May 2 (UPI) -- More severe weather is projected for parts of the Midwest Wednesday -- a day after more than a dozen tornadoes touched down in Kansas and Oklahoma, ending a tornado drought for both states.
Minimal damage was reported in most of the Kansas tornadoes, except for a large funnel cloud near Concordia that snapped power poles and downed lines, the National Weather Service said.
One home was damaged near Tescott, though no injuries were reported.
The Tescott tornado was captured on video and posted online by AccuWeather Meteorologist Reed Timmer.
"Thankfully tornado remained over mostly rural terrain. Measured peak wind gust of ~125 mph," he wrote.
If the Oklahoma twister is confirmed -- it hit near the Kansas-Oklahoma border -- it would mark the latest start to the tornado season in the state's history.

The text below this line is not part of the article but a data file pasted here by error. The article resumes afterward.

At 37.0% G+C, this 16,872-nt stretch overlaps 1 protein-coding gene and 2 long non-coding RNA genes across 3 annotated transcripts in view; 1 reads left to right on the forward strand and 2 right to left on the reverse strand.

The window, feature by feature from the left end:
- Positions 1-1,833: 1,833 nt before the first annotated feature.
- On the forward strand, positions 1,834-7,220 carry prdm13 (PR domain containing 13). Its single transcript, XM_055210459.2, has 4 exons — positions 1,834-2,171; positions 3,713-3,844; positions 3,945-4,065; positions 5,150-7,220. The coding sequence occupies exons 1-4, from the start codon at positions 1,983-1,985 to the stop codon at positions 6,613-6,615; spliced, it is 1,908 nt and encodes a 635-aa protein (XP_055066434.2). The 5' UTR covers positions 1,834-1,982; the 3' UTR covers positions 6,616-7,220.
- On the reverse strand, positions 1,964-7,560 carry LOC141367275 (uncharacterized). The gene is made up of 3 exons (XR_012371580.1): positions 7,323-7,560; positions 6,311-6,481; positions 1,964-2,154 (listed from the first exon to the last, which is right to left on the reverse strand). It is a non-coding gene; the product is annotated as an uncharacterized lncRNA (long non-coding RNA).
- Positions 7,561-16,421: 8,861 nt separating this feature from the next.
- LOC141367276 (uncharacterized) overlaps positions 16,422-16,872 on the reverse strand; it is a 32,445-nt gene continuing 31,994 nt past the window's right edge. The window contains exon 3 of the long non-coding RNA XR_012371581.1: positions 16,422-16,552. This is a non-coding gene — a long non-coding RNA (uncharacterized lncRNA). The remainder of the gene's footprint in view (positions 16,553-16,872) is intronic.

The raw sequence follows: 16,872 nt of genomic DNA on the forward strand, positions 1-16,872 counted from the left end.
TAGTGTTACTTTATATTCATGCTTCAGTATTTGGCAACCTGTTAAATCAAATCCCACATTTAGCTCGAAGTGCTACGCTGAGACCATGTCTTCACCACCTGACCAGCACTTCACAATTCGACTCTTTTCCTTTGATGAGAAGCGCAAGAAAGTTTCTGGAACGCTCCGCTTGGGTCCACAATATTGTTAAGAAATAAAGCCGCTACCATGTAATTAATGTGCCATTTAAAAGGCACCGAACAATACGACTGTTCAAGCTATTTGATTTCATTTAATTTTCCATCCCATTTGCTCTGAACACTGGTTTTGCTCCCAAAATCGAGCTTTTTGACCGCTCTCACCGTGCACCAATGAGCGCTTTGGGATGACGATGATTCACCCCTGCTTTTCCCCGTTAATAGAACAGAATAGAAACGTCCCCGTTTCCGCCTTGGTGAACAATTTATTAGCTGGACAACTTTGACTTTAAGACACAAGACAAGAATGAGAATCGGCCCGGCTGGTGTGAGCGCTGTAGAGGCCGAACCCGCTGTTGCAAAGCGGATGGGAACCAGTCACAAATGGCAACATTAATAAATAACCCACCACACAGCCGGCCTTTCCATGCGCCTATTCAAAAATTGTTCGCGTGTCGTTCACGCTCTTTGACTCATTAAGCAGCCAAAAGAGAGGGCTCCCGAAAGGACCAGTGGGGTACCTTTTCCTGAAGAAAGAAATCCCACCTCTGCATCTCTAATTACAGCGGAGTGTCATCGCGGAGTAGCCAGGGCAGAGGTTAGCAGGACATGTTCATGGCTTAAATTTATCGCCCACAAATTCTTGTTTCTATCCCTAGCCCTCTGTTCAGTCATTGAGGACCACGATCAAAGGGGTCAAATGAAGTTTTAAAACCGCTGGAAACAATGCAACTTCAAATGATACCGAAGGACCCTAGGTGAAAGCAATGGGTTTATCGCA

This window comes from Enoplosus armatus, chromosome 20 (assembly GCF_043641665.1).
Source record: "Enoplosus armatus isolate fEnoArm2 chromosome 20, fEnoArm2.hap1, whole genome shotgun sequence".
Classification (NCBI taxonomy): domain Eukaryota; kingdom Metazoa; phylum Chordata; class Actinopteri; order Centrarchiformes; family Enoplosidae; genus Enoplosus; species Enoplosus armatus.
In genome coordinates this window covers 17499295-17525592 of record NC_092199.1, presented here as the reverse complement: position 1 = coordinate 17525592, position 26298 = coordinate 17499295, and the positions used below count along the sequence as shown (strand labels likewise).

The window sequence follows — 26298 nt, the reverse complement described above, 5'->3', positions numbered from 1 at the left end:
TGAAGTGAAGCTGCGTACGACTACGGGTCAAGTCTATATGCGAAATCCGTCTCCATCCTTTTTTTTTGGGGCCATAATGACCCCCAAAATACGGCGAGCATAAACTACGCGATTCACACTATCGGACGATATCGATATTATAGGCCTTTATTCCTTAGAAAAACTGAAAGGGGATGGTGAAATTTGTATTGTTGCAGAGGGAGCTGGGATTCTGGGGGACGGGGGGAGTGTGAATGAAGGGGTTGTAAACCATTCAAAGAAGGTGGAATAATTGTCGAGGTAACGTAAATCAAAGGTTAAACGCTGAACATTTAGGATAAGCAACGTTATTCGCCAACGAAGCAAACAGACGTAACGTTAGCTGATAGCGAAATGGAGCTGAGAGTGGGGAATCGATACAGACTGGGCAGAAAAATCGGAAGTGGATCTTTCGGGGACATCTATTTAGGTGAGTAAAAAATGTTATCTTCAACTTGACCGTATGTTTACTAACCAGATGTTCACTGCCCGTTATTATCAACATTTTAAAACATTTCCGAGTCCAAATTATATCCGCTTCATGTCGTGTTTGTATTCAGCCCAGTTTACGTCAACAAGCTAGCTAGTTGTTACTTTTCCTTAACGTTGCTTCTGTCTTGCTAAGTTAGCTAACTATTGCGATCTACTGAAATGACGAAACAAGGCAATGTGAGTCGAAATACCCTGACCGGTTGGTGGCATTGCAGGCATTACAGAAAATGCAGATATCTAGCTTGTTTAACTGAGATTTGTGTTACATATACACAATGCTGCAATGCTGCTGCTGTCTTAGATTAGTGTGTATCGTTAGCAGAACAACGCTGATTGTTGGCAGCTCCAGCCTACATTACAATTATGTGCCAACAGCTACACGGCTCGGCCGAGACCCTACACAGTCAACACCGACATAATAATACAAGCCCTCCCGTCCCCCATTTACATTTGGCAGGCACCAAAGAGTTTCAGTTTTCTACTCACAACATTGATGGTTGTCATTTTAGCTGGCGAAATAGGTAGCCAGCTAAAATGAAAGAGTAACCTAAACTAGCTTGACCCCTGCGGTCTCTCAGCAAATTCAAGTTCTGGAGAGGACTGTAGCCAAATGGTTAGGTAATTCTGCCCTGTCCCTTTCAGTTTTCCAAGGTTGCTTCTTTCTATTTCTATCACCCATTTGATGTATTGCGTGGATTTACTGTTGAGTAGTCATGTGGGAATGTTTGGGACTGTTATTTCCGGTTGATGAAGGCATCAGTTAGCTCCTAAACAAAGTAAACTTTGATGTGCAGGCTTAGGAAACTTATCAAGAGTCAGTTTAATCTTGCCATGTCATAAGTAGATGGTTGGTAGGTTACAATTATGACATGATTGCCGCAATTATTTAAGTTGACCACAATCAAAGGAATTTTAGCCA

Preliminary numbers by the Storm Prediction Center show the system produced possibly 18 tornadoes. The storms also pelted some areas of Kansas and Nebraska with softball-sized hail.
More severe weather is expected across the central Plains Wednesday and Thursday. Alerts were also issued for the Mississippi Valley and Great Lakes, and forecasters said the Northeast could also see some severe conditions.